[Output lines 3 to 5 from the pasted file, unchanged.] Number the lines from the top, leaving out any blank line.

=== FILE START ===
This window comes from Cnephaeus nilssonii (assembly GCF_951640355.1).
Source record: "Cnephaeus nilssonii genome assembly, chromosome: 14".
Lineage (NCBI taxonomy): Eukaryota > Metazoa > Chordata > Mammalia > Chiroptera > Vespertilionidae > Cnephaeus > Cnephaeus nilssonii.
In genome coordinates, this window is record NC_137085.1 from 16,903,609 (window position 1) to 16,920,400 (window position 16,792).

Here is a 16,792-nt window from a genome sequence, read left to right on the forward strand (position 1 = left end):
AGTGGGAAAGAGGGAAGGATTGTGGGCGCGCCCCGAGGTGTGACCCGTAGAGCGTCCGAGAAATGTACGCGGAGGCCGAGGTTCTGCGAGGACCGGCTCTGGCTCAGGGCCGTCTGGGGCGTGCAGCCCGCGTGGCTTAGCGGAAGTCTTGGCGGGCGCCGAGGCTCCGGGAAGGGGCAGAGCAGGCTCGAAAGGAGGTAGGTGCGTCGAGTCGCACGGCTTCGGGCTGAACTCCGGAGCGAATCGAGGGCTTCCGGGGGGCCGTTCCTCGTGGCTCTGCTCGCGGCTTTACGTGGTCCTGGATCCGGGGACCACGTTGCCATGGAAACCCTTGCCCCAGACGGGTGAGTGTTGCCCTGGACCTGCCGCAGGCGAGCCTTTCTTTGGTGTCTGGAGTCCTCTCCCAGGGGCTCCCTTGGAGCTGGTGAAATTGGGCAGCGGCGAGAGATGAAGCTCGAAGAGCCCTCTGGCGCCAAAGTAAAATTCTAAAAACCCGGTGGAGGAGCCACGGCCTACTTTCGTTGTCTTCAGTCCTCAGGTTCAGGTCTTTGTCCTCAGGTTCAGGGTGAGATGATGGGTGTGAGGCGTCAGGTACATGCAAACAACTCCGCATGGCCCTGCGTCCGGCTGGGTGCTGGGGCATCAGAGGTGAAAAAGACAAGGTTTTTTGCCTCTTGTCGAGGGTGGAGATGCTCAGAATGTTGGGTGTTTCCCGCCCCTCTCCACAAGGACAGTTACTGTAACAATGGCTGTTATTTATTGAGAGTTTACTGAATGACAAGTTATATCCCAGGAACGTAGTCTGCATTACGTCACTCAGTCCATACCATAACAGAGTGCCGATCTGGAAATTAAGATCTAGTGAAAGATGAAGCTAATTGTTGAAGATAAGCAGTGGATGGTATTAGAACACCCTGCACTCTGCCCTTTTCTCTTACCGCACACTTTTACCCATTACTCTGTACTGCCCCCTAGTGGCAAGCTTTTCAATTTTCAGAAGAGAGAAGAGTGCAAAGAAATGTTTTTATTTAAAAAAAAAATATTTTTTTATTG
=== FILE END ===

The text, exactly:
Lineage (NCBI taxonomy): Eukaryota > Metazoa > Chordata > Mammalia > Chiroptera > Vespertilionidae > Cnephaeus > Cnephaeus nilssonii.
In genome coordinates, this window is record NC_137085.1 from 16,903,609 (window position 1) to 16,920,400 (window position 16,792).

Here is a 16,792-nt window from a genome sequence, read left to right on the forward strand (position 1 = left end):